On the day of his accident, we made a jump on Punta Calva in the morning. He followed his normal line, with good speed and stayed more connected with the terrain than previously. It was his best proximity flight and he was super excited about it. We went through his video twice and I was stoked for him. It looked good to me, he flew a tighter line than before, but it wasn't too close and he was fast and in control.
We packed and rested and then decided to go for an evening jump, after a thunderstorm. Its a 2 hour hike, but we both felt physically fine at the exit, no fatigue, no stress. It was a little cold and a light breeze less than 5km/hr. The air was clear apart from some small clouds at the very end of the traverse section of the flight where we normally turn right and start diving. In other words, the conditions were perfect for a high flight straight out to the landing, but less than perfect for flying the proximity line. The plan was for Oscar to jump first, and then me once he had landed. After 15 minutes waiting, the clouds were still there on the talus and Oscar offered for me to go first if I wanted. I was getting cold and the clouds didn't bother me too much so I agreed, and jumped.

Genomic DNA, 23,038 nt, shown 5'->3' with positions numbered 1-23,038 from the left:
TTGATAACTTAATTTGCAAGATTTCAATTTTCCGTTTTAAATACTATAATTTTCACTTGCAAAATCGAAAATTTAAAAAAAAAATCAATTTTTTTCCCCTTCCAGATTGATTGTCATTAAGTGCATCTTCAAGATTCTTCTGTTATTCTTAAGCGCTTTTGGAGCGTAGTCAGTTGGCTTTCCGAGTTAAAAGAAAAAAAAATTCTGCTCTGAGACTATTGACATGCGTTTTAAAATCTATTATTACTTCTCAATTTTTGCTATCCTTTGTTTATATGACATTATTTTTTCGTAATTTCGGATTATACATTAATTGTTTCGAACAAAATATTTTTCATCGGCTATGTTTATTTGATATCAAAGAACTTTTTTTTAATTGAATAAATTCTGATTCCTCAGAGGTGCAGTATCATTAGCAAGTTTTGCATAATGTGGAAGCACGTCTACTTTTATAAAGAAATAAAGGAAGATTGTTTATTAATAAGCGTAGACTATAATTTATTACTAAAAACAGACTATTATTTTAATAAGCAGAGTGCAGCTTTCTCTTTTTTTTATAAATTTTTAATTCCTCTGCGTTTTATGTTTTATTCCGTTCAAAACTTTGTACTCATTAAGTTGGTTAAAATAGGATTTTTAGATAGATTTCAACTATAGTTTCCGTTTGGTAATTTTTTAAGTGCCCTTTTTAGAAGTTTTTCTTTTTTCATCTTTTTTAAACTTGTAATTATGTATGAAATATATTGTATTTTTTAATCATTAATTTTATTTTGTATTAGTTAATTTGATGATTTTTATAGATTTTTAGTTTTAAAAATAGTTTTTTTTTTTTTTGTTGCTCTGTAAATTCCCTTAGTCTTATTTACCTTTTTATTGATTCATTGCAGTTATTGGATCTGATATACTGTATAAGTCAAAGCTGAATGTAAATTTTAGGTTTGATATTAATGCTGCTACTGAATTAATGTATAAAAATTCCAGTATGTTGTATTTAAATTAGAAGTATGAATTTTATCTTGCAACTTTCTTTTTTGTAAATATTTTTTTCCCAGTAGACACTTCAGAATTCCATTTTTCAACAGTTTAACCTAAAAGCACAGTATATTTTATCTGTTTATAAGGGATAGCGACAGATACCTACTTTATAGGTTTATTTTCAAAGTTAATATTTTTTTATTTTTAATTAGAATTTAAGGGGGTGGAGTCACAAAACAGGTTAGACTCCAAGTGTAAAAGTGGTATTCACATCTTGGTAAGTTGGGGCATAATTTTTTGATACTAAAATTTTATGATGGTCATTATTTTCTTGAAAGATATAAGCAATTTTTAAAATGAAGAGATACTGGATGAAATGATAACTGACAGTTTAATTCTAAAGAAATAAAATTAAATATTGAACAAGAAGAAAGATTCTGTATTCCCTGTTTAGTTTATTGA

I flew my line, the clouds were thin and did not get in my way. I felt no significant turbulence. My flight over the talus took me to a different landing field than the one that Oscar was using. 10 minutes after I landed those small clouds were still there on the talus, and half an hour later they were gone.
We called the rescue 1 hour after I landed, after trying to reach Oscar on his phone and checking his landing area.
We don't know when Oscar jumped and at this stage we don't have his camera or Flysight. It appears that he impacted some tall trees on a small ridge / shoulder towards the end of the traverse section of the flight, and came to rest 100 metres further on. His canopy was out, slider up, brakes stowed... probably out due to impact. He died instantly.